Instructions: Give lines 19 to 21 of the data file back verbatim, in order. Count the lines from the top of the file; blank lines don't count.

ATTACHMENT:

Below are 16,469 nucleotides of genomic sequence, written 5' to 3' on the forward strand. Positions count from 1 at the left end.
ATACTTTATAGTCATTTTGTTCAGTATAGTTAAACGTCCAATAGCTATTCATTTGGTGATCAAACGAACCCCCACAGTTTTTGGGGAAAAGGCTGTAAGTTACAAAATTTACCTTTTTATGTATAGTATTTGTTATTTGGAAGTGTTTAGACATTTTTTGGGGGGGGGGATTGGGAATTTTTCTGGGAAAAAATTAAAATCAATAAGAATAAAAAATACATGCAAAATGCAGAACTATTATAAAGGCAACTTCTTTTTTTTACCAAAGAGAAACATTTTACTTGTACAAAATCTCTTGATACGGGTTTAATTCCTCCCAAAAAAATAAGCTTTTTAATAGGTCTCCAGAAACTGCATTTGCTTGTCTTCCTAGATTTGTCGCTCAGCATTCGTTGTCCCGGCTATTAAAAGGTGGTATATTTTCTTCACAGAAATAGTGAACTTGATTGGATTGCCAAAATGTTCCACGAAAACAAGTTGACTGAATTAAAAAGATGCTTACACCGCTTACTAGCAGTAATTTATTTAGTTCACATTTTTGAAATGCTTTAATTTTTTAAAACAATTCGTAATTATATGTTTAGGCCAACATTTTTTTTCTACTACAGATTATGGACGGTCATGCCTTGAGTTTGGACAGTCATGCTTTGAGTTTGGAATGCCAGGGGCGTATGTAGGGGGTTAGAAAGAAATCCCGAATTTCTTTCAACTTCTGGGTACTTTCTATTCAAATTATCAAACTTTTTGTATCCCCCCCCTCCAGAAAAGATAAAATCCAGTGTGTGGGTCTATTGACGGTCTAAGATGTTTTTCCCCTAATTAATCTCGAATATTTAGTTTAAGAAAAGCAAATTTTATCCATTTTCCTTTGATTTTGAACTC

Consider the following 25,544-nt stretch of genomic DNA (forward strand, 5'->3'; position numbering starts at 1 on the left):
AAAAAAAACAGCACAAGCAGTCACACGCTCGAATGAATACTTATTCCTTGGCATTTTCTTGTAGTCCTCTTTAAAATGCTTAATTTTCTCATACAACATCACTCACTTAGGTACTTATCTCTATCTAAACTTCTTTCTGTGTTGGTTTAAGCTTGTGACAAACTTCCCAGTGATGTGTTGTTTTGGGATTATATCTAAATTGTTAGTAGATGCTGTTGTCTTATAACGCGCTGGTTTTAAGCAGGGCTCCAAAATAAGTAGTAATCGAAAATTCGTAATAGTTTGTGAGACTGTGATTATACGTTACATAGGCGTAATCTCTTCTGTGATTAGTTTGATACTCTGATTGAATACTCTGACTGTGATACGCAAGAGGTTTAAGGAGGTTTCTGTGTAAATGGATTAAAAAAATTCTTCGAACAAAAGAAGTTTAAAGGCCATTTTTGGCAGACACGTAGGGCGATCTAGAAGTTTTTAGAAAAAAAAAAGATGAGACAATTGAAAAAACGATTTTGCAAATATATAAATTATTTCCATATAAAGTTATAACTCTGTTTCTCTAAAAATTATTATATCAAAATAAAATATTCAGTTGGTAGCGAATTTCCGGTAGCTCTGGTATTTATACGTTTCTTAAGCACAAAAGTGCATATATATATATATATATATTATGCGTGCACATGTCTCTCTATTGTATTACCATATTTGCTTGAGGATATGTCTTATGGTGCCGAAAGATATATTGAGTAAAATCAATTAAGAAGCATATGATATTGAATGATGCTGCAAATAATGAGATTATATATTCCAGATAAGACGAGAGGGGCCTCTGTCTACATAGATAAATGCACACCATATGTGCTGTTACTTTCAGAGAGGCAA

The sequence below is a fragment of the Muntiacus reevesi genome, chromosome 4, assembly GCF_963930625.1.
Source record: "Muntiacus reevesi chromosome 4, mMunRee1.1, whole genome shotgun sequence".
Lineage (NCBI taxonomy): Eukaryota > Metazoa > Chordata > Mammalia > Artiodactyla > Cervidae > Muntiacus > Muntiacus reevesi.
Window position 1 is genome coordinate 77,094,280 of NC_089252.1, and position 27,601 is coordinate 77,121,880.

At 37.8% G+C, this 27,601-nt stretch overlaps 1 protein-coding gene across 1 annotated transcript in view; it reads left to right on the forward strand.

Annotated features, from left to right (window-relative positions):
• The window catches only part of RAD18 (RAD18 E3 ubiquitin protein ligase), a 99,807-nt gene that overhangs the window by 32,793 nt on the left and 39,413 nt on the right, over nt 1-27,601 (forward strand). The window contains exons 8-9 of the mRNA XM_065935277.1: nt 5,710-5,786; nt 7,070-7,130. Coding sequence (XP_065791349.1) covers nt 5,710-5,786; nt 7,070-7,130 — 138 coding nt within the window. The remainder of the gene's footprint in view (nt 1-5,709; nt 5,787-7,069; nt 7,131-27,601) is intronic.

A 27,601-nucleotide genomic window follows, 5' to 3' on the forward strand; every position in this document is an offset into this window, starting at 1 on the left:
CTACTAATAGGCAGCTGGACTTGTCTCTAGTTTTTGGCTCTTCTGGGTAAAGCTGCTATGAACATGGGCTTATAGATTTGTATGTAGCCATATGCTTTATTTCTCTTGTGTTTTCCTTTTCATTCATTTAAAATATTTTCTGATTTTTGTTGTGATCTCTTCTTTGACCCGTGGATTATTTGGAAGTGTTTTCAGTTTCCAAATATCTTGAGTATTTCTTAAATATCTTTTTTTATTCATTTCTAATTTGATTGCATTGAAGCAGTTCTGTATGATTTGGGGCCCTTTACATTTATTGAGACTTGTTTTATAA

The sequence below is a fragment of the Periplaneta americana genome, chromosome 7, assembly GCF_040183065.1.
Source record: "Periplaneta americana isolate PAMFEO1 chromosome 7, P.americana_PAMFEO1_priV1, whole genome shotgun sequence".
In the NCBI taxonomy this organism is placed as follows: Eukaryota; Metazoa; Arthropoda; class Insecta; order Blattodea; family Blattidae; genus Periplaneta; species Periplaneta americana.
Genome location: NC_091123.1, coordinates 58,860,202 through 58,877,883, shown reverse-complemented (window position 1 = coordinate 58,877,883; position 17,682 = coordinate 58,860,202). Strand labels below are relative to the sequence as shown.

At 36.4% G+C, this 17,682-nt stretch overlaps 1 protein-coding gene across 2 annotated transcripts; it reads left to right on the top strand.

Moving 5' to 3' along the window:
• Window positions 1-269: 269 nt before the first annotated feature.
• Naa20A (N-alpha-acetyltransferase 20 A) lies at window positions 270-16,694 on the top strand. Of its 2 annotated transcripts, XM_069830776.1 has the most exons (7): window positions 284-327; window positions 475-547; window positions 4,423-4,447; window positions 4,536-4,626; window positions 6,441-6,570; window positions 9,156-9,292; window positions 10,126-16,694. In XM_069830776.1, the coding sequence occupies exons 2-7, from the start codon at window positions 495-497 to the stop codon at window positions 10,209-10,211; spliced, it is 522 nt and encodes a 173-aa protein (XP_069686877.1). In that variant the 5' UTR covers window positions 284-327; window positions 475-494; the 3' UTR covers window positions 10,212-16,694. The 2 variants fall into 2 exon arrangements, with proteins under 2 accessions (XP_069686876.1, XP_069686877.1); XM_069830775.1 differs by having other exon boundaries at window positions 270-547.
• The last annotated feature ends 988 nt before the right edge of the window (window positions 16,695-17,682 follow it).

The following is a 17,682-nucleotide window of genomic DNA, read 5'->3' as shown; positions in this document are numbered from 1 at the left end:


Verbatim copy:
Moving 5' to 3' along the window:
• Window positions 1-269: 269 nt before the first annotated feature.
• Naa20A (N-alpha-acetyltransferase 20 A) lies at window positions 270-16,694 on the top strand. Of its 2 annotated transcripts, XM_069830776.1 has the most exons (7): window positions 284-327; window positions 475-547; window positions 4,423-4,447; window positions 4,536-4,626; window positions 6,441-6,570; window positions 9,156-9,292; window positions 10,126-16,694. In XM_069830776.1, the coding sequence occupies exons 2-7, from the start codon at window positions 495-497 to the stop codon at window positions 10,209-10,211; spliced, it is 522 nt and encodes a 173-aa protein (XP_069686877.1). In that variant the 5' UTR covers window positions 284-327; window positions 475-494; the 3' UTR covers window positions 10,212-16,694. The 2 variants fall into 2 exon arrangements, with proteins under 2 accessions (XP_069686876.1, XP_069686877.1); XM_069830775.1 differs by having other exon boundaries at window positions 270-547.